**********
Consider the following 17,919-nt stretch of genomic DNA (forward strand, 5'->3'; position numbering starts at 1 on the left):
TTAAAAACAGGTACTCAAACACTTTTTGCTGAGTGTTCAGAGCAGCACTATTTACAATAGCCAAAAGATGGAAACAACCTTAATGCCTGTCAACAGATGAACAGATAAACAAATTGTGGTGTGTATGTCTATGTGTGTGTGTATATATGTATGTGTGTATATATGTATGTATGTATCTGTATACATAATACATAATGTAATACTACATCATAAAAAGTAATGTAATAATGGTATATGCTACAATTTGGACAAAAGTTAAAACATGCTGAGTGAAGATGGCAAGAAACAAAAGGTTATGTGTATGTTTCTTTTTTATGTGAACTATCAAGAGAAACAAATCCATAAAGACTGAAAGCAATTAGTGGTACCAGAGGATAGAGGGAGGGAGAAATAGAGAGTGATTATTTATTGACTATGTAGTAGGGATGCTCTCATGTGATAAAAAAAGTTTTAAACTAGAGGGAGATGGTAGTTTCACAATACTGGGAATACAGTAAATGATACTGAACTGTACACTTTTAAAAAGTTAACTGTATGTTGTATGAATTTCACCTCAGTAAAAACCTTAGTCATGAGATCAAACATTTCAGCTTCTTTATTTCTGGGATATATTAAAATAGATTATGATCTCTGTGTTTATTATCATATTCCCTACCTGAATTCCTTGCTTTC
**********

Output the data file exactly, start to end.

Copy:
Consider the following 17,919-nt stretch of genomic DNA (forward strand, 5'->3'; position numbering starts at 1 on the left):
TTAAAAACAGGTACTCAAACACTTTTTGCTGAGTGTTCAGAGCAGCACTATTTACAATAGCCAAAAGATGGAAACAACCTTAATGCCTGTCAACAGATGAACAGATAAACAAATTGTGGTGTGTATGTCTATGTGTGTGTGTATATATGTATGTGTGTATATATGTATGTATGTATCTGTATACATAATACATAATGTAATACTACATCATAAAAAGTAATGTAATAATGGTATATGCTACAATTTGGACAAAAGTTAAAACATGCTGAGTGAAGATGGCAAGAAACAAAAGGTTATGTGTATGTTTCTTTTTTATGTGAACTATCAAGAGAAACAAATCCATAAAGACTGAAAGCAATTAGTGGTACCAGAGGATAGAGGGAGGGAGAAATAGAGAGTGATTATTTATTGACTATGTAGTAGGGATGCTCTCATGTGATAAAAAAAGTTTTAAACTAGAGGGAGATGGTAGTTTCACAATACTGGGAATACAGTAAATGATACTGAACTGTACACTTTTAAAAAGTTAACTGTATGTTGTATGAATTTCACCTCAGTAAAAACCTTAGTCATGAGATCAAACATTTCAGCTTCTTTATTTCTGGGATATATTAAAATAGATTATGATCTCTGTGTTTATTATCATATTCCCTACCTGAATTCCTTGCTTTC